Dry weather adding challenges
Many areas in New England are facing moderate drought already, with rainfall totals for the year running 3 to 6 inches below "normal". This may well have an impact on turf insect activity, at least until we see some steady restorative rainfall.
Chinchbugs prefer sunny areas with soils that drain well, along with plenty of thatch. They can feed on any cool season turfgrass, and are often found on creeping bentgrass that is maintained at lawn height. (While bentgrass is not normally a preferred species in lawn settings, there are some native bentgrasses that seem to thrive in lawns. Sadly, I have some in my own lawn.) Bentgrass in a lawn-type maintenance tends to be very thatchy, providing plenty of "safe haven" for the chinchbugs.
Chinchbugs are usually active from early June through mid September, with adults and immatures active at the same time. Chinchbugs go through gradual metamorphosis, which means the immature stages ("nymphs") look just like the adults and feed in the same way - using piercing and sucking mouthparts to extract nutrients from the plants. As soon as you see evidence of chinchbug feeding activity, you can get some relief by applying a pyrethroid to the affected area. Most of the other common turf insecticides either do not have chinchbugs on the label or only claim "suppression", whatever that means.
Adults of white grubs are becoming active in many parts of the region. European chafer adults are flying now in some of the more southern areas of New England, and I expect they will be noticeable in the Mid Coast Maine area soon. European chafer adults are nocturnal but you often see flights emerging around twilight, and sometimes huge numbers of adults are attracted to a wide range of shade trees. While I have not had reports of it yet, oriental beetles are probably flying now. (They fly both in the day and at night.) And Japanese beetle adults will be flying very soon. We usually consider July 4th as the time when we become aware of the beetles, but they should start showing up in Japanese beetle traps within the next few days. They fly readily during the day, especially sunny, warm days, so don't be surprised if you see some on Sunday or Monday!
If the dry weather continues well into the summer, beetles of many of the white grub species may delay egg-laying. The females are able to detect when soil moistures are very low, and instead of laying eggs "on schedule", they will hold on to those eggs until soil moisture conditions improve. If this happens, the normal window for application of a neonicotinoid (mid June to early August) may be too early to achieve good grub control. It is too early to tell whether this will be the case, but stay tuned!
Also keep in mind - if you are planning to use a neonicotinoid as a preventive treatment against white grubs, you normally are counting on some of that active ingredient to be taken into the plant (taking advantage of the systemic nature of the neonicotinoids). But if the plants are in summer dormancy as a result of low - or no - rainfall, they are not able to take up the active ingredient.
Annual bluegrass weevils are completing the first generation even as I type. We are seeing new adults at most of our study sites, and they will be mating and reproducing within the next week or two. We refer to "new" adults as callow or teneral. The easiest distinguishing characteristic is that the adults are a yellow-tan color and very soft-bodied for the first 24 hours after they emerge. Then they gradually turn darker, passing through a reddish brown color and the body hardens up. Within three or four days after emerging from the soil, the body is quite dark in color. But new adults will clearly have a lot of scales on their thorax and hind wings, while older adults will be more shiny because a lot of the scales have rubbed off over time.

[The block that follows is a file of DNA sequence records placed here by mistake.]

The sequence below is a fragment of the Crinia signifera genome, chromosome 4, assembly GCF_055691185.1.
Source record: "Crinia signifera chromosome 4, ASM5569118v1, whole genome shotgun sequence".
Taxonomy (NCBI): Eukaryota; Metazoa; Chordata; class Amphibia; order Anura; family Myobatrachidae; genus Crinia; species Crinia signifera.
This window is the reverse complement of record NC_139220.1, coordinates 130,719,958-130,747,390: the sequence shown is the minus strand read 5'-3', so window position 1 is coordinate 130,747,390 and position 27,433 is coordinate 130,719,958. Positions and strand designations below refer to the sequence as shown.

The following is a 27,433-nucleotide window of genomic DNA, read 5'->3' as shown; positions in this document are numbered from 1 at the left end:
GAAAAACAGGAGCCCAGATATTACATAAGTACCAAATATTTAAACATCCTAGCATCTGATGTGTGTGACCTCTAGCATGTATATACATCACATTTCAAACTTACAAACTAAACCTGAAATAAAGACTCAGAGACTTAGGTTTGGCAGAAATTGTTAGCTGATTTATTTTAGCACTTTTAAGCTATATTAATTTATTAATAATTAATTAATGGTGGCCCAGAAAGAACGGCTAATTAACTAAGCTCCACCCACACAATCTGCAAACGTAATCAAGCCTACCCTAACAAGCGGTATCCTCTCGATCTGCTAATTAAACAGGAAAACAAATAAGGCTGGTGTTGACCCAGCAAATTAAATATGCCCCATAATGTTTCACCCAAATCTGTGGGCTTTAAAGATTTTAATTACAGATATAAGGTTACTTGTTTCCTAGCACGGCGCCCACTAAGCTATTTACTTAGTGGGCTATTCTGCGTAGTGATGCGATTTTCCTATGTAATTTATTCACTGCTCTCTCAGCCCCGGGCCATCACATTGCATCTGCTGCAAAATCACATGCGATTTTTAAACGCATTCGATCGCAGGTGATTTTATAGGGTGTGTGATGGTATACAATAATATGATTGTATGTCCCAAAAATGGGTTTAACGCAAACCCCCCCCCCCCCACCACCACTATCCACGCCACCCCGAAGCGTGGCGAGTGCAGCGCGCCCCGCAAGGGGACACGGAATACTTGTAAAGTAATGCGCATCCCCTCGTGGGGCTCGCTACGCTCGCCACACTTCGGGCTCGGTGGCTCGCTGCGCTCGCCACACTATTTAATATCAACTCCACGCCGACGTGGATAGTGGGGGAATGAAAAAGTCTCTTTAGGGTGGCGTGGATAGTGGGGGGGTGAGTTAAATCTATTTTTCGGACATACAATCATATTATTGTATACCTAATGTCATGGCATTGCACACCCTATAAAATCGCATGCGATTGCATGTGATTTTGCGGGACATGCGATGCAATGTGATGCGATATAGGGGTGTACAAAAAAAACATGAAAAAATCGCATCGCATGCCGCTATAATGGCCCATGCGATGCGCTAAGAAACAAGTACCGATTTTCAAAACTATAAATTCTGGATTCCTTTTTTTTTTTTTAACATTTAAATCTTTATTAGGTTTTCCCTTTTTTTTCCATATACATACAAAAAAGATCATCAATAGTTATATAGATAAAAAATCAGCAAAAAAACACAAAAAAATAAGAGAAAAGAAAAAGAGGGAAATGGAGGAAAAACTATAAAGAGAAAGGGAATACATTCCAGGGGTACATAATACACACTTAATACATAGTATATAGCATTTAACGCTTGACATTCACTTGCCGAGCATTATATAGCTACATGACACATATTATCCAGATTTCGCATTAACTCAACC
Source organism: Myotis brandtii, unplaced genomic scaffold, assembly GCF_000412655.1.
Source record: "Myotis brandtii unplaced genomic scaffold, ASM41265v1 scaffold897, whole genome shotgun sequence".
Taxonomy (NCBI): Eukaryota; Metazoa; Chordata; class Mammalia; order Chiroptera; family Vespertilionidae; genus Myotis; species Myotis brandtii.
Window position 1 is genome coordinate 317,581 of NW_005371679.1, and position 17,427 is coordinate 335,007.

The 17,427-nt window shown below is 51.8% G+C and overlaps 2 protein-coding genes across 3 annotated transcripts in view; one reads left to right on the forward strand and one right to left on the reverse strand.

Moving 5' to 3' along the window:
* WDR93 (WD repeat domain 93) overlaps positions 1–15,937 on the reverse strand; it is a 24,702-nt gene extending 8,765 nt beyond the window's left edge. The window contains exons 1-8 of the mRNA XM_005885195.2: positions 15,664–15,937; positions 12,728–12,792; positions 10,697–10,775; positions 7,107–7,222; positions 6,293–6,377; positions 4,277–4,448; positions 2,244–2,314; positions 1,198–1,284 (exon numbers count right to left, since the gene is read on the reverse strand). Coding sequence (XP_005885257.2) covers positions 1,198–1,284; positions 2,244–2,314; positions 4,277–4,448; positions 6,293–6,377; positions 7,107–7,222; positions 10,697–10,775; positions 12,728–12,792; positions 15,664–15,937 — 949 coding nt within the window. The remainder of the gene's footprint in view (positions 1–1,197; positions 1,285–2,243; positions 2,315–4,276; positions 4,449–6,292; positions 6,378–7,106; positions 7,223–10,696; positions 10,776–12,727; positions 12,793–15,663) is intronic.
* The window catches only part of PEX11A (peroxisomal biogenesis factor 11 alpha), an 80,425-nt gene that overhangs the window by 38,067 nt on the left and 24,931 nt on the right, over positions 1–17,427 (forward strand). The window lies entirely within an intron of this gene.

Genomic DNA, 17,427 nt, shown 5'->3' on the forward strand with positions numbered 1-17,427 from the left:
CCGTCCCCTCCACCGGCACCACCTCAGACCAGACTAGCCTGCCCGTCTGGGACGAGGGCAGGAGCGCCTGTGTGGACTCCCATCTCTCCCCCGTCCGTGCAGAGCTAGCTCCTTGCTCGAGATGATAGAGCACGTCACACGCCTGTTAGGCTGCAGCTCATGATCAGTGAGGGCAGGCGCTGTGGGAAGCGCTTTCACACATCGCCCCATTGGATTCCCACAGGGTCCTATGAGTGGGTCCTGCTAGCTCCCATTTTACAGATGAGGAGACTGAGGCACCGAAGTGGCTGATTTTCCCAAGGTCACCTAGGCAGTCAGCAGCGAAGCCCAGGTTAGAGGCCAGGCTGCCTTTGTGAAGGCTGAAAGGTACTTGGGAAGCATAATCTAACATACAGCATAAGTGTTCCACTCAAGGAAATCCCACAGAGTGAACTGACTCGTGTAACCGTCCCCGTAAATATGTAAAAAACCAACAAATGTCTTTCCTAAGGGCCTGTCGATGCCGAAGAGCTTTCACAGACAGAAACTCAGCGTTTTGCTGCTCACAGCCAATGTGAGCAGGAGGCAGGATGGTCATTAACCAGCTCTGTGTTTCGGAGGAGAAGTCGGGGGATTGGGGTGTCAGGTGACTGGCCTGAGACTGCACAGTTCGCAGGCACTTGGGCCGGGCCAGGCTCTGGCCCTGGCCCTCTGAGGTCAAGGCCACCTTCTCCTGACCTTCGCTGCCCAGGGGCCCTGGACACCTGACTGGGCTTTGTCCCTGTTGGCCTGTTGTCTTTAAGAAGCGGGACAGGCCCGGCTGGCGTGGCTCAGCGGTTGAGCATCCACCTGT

I dissected about 50 adults that we collected earlier this week (at a site just east of Springfield, MA). About 60% appeared to be "old" adults, ones that overwintered and are just now winding down. Many of those "old" adults were mature and still had a few eggs (or well developed testes in the case of the males), and some of the females appeared to have completed their egg production. Most of the "new" adults were sexually immature (as I would expect), but true to form, the weevil continues to throw curve balls at us. One of the adults that was still reddish-brown, so presumably was only a few days into its adulthood, was fully mature. Good grief!!!
While it looks like many people got through the first generation with little visible feeding damage, I would not let down my guard. For some, the first generation is not yet done, and the larval feeding will coincide with the hot, dry weather that is forecast for the next week. The summer weevil activity is often very difficult to characterize or predict, as we will no doubt be seeing small larvae, medium larvae, large larvae, pupae, and adults all at the same time. Some products work well on adults, while others are strictly larval products, so you will have to monitor aggressively and know which stage is dominant at any given time.
The dry temperatures we are experiencing will complicate matters for superintendents. The dry conditions will mean the turf is already under considerable agronomic stress. That means it will not take very many larvae (maybe as few as 10 or 20 per square foot) to weaken the turf further and cause visible damage. So be vigilant. If anything looks like ABW damage, get down on your hands and knees and take a closer look. Like so many things, early detection is the first line of defense.
As I have said several times already this year, it promises to be a challenging summer for ABW management.
Submitted by: Dr. Pat Vittum